NRL News

Both sides agree Heartbeat Act helped reduce Ohio’s abortion numbers by 15% in 2022

by | Oct 5, 2023

By Dave Andrusko

In a little over a month, Ohioans will decide the fate of Issue 1–a ballot initiative that, if approved, will enshrine the right to abortion in the state’s constitution. To borrow from NRLC President Carol Tobias, for pro-lifers, it’s “All hands on deck!”

“The Right to Reproductive Freedom with Protections for Health and Safety” comes at a time when the number of abortions in Ohio has dropped by a lot, reversing a trend of increases in both 2020 and 2021.

As Prof. Michael New has written,

This week the Ohio Department of Health released updated abortion data for Ohio. Overall, the news is good for pro-lifers. In 2022, the number of abortions performed in Ohio fell by more than 15 percent. This data, along with data from Texas, demonstrates that pro-life Heartbeat Acts reduce abortion rate and save lives.

A key factor in the decline of the number of abortions is that for part of 2022–from June 24 to September 14—”the Heartbeat Act was in effect,” New writes. SB 23 “protects preborn children after six weeks’ gestation. These new data from Ohio, along with both birth data and abortion data from Texas, provide very strong statistical evidence that heartbeat laws lower abortion rates and protect preborn children.”

Other accounts also gave credit to the Heartbeat Act. Madeline Ottilie writes “Researchers and activists say Ohio’s ‘heartbeat law’ is a big part of the reason why” the numbers dropped.

“The decline in abortions among Ohio residents is clearly linked to the loss of access,” said University of Cincinnati sociology professor Dr. Danielle Bessett.

Dr. Bessett conducts abortion research with the Ohio Policy Evaluation Network (OPEN), which tracks abortion numbers month by month.

“Once we hit the heartbeat ban, we actually see a real significant drop,” she said.

Susan Tebben, writing for the Ohio Capital Journal seconded that conclusion—” Annual Ohio abortion report shows double-digit decrease.”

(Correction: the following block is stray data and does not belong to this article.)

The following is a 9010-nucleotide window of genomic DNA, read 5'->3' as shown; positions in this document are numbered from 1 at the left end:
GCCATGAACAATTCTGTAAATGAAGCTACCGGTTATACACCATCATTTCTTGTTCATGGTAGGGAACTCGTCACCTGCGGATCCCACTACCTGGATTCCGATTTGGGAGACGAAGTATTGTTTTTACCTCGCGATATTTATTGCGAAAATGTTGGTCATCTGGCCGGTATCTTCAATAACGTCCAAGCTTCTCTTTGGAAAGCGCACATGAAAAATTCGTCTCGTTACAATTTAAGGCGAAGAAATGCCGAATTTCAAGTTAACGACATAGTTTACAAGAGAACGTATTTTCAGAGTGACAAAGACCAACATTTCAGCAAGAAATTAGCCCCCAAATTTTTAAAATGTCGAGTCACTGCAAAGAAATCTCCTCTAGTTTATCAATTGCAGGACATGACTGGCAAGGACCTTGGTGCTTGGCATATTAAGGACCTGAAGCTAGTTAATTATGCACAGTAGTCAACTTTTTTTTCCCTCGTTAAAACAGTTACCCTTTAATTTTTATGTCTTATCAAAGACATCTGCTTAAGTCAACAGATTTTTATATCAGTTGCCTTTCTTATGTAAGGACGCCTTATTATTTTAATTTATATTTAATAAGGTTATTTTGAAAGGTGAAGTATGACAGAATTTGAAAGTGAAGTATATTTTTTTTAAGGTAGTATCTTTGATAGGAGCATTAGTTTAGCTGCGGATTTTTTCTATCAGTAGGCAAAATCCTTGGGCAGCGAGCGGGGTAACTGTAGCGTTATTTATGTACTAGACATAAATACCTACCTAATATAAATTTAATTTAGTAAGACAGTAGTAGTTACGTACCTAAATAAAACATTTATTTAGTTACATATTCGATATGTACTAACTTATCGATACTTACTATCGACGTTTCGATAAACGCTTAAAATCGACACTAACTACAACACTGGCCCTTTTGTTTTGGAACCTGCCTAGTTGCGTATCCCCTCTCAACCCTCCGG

Imagine how much greater the reduction would have been had Hamilton County Court of Common Pleas Judge Christian Jenkins not placed a preliminary injunction on SB 23, later turned into an indefinite injunction. 

In addition to changing the term “fetus” to “baby,” the initiative’s original language said “… in no case may such an abortion be prohibited if in the professional judgment of the pregnant patient’s treating physician it is necessary to protect the pregnant patient’s life or health.” The new version explains the amendment would “Always allow an unborn child to be aborted at any stage of pregnancy, regardless of viability, if, in the treating physician’s determination, the abortion is necessary to protect the pregnant woman’s life or health,” according to Bridget Sielicki.

State Senator Theresa Gavarone noted that the new language more accurately portrays the reality of the amendment. “The Ohio Ballot Board’s mission today was to create ballot language that accurately describes the proposed amendment as written,” Gavarone said in a statement, adding:

The language of the amendment is purposefully written very broadly. As such, the summary approved today accurately reflects the broad language of the amendment. I wish the language would have been more specific to the voters as to what this proposed amendment means and the disastrous consequences its passage will have on women and families.

That being said, I am thankful to have played a part in setting the record straight and am proud to deliver the truth to Ohioans about this dangerous proposal.

Ohio Secretary of State Frank LaRose reminded voters that the full text of the amendment — which differs from the ballot language — will be readily available for public viewing. “[The text] is presented on a poster in the polling location, and will be published in newspapers throughout the state and available through a whole variety of publications as well,” LaRose said.

Categories: State Legislation